Wrigley Field is baseball. No other ballpark I’ve ever been to has exuded quite so much of that je ne sais quoi that makes baseball so great. You know, I think I do know what makes Wrigley so great for baseball. It’s the fact that no matter what year it is, no matter how many garish Toyota signs are up in the outfield, or how the game of baseball has changed since its inception, the Cubs show up in a Wrigley laid out almost identically to its opening day in 1914, complete with a manual scoreboard and ivy walls, and play ball in a park that has become one with Chicago. Wrigley Field is a constant. No matter what you do to it, watching a ball game feels like you’re back in the 1950s. Wrigley is comforting in that way. It immediately makes you feel like you’ve been watching baseball there forever, even during your first visit.
My good friend Duffy lives out in Chicago. She’s getting her PhD. in psychology at Northwestern, which is absolutely amazing, but I miss hanging out with her terribly. A few of my friends and I decided to remedy that whole “we miss Duffy” problem by heading out to the Windy City to take in some good, old-fashioned baseball at the oldest National League ballpark in America. Our tickets were for a day game, my favorite time to watch baseball, and came in at a respectable $40 for pretty darn good seats in the upper decks. Everything but the opponent was looking good, but at least I’d potentially get to see Hideki Matsui take an at bat in the Friendly Confines (NOTE: Matsui did not play).
Our trip on the ‘El’ was uneventful, but it was filled with the same enthusiasm for baseball that I’d seen on rare occasion in Washington, but often on the trains that crisscross New York City when attending Yankees or Mets games. The closer we got, the more packed each car became with that beautiful Cubs blue that the team wears (Quick aside, there is no sports team color that I find hotter than Cubs blue (Gator blue comes in a close second). Maybe I’ve dated too many blue-eyed girls (Cubs blue does things to their eyes that ought to be illegal), but it’s got this perfect aspect to it that makes a girl damn near irresistible to me on a hot summer day. What this says about my psychological health and why I’m not inherently attracted to Marlins teal or Cornell red, I’m not quite sure.). Excitement built as we approached the Anderson stop and I could see the stadium looming over the surrounding buildings.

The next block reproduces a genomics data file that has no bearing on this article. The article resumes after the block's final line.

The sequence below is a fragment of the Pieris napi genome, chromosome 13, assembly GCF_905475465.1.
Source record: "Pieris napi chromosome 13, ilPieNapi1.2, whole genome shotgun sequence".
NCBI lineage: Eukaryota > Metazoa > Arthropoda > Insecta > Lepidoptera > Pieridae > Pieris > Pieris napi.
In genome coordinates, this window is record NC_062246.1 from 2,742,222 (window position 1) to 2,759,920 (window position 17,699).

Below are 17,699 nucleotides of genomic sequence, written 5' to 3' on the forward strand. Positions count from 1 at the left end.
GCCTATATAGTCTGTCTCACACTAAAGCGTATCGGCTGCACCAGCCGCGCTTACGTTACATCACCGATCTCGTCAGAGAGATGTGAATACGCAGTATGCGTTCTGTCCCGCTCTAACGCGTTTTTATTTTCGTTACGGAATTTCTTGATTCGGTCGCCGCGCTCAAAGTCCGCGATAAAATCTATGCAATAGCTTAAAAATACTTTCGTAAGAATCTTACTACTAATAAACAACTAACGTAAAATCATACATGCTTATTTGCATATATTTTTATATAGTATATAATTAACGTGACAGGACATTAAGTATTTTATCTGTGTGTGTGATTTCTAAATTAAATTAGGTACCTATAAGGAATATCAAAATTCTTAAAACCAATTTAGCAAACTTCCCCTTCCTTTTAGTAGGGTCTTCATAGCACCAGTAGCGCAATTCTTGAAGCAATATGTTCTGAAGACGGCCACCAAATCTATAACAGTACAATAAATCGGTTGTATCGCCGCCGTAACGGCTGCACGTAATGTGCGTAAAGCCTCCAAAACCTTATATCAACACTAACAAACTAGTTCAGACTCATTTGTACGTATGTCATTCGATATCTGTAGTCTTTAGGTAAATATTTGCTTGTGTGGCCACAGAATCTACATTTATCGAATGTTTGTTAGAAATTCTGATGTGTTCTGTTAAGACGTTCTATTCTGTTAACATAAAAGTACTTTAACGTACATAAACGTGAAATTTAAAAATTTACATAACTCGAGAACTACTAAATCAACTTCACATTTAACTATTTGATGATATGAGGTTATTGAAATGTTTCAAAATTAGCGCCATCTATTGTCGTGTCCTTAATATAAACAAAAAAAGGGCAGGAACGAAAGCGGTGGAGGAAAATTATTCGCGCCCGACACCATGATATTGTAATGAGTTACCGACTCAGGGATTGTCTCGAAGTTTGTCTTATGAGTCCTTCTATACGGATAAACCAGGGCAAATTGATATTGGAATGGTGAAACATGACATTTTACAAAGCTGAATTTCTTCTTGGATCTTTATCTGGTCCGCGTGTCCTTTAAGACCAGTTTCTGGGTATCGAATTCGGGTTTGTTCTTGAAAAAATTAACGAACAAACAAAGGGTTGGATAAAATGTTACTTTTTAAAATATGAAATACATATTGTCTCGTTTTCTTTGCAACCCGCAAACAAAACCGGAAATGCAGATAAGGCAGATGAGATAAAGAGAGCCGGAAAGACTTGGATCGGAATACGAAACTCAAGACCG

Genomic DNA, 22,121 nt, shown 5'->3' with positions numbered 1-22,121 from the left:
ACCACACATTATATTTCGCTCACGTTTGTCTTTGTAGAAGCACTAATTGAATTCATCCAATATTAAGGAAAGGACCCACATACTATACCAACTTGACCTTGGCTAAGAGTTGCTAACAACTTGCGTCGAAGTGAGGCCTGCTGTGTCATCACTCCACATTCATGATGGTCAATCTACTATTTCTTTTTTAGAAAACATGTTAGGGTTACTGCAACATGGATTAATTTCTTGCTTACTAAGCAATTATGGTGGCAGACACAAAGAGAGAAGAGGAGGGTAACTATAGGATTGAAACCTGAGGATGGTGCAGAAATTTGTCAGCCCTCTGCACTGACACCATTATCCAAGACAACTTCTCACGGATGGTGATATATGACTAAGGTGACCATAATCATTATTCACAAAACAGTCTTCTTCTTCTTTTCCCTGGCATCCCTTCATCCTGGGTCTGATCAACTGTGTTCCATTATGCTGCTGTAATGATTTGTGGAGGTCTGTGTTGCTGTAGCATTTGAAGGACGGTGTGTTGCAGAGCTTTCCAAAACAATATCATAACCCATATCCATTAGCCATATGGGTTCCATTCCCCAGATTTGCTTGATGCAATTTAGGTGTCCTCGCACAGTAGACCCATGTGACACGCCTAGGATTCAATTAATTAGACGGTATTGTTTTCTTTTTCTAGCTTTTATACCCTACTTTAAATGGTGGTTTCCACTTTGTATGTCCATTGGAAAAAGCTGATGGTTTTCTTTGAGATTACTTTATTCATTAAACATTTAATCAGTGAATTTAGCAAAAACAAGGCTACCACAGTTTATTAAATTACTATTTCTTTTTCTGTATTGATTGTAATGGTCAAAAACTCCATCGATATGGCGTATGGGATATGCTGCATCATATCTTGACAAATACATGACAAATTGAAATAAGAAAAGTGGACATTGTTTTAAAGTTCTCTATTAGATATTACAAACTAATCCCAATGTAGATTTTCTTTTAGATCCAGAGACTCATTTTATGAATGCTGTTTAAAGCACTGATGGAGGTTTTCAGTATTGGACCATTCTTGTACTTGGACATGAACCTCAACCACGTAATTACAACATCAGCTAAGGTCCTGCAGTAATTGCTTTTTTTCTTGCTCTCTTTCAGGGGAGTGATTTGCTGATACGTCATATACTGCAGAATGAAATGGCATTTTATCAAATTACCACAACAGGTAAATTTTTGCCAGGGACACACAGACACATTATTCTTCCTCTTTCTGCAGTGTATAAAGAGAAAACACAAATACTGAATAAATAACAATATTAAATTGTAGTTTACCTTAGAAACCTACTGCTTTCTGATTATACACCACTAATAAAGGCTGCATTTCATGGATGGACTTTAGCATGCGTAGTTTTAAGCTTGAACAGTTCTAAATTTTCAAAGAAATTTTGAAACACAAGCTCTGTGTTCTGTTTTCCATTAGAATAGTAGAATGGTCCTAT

Did Yankee Stadium ever actually sit within New York City the way that Wrigley Field is nestled within Chicago? Why don’t more ballparks do this? Townhouses line three of Wrigley Field’s four sides, some with bleachers on their roofs for fans to watch the game. The separation between the ballpark and those houses: one regular-sized city street. Citi Field is right in the middle of Flushing, but the giant parking lot is on one side and I don’t think the other has much in the way of actual New York City. These are missed opportunities to make your ballpark, no, your team a part of the community. Instead Yankee Stadium has done all it could to alienate New York City. Ticket prices are astronomical, parks have been destroyed to construct parking garages, and everything about the team screams “We are too good for you.”
The Phillies are a blue team. It annoys the people who think baseball should be an elite institution, but Philadelphians know no other way to do things. Their team is managed by a salt-of-the-earth kind of guy, the fans are allowed to bring food into the ballpark, and members of the team that don’t seem like they belong in Philly quickly find themselves on the shit list of fans. The Cubs aren’t this way; they’re a little more like the Red Sox, with their pink hats and facetime-seeking fans, but Wrigley…Wrigley handles everything the way a ballpark should. Wrigley belongs to the people. You can sit behind the plate for $100 or less (assuming you could find a ticket the almost always sold out games).
Despite not winning for over 100 years, the Cubs are a premium product without being as stuck up as the Yankees. That’s the overwhelming feeling that I couldn’t escape while I was in Wrigley. This team, one of the biggest, most storied franchises in the world, both loves and is loved by the fans. I’ve yet to attend a game at Fenway, the other remaining “classic” stadium, but I find it hard to believe that any ballpark could be more perfect or more baseball than Wrigley Field.